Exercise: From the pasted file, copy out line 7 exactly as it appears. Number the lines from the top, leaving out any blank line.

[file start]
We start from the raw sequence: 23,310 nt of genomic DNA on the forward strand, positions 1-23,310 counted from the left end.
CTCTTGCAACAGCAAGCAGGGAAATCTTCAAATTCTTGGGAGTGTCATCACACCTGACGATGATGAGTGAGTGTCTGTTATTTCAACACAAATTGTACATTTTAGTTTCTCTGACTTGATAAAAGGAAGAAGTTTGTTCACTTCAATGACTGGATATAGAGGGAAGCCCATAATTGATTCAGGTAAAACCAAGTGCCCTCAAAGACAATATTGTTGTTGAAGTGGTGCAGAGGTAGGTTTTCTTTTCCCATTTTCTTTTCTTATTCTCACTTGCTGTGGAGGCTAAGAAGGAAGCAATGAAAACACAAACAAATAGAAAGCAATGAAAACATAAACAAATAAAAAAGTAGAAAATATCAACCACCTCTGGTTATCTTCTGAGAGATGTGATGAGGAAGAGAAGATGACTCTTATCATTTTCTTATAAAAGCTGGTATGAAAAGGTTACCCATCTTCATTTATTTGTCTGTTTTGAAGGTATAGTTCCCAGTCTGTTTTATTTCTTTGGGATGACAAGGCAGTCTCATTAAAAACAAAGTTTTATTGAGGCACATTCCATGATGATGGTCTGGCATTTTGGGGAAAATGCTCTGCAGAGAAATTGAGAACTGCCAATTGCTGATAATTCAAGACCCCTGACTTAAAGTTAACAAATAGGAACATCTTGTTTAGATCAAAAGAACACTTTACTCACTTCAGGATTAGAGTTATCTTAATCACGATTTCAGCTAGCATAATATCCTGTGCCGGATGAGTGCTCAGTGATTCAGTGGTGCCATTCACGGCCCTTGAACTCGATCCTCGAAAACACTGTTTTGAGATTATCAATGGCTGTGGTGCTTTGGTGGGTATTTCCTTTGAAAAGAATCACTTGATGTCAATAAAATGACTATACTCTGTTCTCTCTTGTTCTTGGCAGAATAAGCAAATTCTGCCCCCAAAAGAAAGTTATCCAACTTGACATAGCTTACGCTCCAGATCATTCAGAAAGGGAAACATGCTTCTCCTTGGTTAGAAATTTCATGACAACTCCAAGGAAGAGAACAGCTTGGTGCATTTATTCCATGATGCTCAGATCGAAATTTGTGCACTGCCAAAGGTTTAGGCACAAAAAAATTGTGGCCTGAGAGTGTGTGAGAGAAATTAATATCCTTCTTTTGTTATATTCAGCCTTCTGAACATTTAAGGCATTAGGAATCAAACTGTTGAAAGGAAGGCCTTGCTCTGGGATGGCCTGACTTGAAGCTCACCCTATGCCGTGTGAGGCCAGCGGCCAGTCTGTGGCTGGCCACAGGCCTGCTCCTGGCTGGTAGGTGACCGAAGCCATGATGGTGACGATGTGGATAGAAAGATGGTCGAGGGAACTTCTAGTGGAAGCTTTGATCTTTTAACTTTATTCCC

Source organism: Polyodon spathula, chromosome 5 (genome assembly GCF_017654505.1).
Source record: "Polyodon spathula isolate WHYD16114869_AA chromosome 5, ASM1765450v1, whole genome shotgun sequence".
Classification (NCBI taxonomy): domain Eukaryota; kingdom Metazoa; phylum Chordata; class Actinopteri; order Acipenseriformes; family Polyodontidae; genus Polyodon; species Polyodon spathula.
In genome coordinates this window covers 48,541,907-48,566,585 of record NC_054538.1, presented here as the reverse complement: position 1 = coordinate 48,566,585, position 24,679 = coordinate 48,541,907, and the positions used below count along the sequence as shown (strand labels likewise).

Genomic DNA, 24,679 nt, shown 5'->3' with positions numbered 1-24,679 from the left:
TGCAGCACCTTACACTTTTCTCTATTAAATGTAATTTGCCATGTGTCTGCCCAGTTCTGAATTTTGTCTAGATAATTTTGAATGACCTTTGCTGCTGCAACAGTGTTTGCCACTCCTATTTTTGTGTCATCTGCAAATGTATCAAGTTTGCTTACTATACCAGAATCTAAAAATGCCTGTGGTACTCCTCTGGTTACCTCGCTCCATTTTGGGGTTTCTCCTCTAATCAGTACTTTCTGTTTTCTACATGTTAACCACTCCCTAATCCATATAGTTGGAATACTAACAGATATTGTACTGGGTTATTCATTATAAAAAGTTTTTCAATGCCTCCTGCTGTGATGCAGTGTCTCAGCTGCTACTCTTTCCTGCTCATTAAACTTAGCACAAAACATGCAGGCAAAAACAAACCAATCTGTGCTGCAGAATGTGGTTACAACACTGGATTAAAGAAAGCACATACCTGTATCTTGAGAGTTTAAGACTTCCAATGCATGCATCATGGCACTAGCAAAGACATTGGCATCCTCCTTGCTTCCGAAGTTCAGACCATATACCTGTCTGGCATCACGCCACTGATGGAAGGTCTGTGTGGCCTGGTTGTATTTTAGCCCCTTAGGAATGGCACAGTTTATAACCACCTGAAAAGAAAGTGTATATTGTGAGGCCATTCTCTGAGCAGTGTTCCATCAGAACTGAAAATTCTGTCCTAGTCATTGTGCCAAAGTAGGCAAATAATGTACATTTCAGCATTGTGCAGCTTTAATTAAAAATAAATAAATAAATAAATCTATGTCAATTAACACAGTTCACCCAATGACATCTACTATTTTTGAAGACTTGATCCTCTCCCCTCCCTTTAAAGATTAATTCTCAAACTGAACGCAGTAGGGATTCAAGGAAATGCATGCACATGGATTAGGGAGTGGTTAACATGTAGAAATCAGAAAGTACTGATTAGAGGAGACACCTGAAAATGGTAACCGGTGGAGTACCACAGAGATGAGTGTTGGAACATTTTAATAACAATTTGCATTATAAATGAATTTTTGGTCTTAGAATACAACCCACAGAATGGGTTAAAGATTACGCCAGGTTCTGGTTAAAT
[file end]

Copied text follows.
Genomic DNA, 24,679 nt, shown 5'->3' with positions numbered 1-24,679 from the left: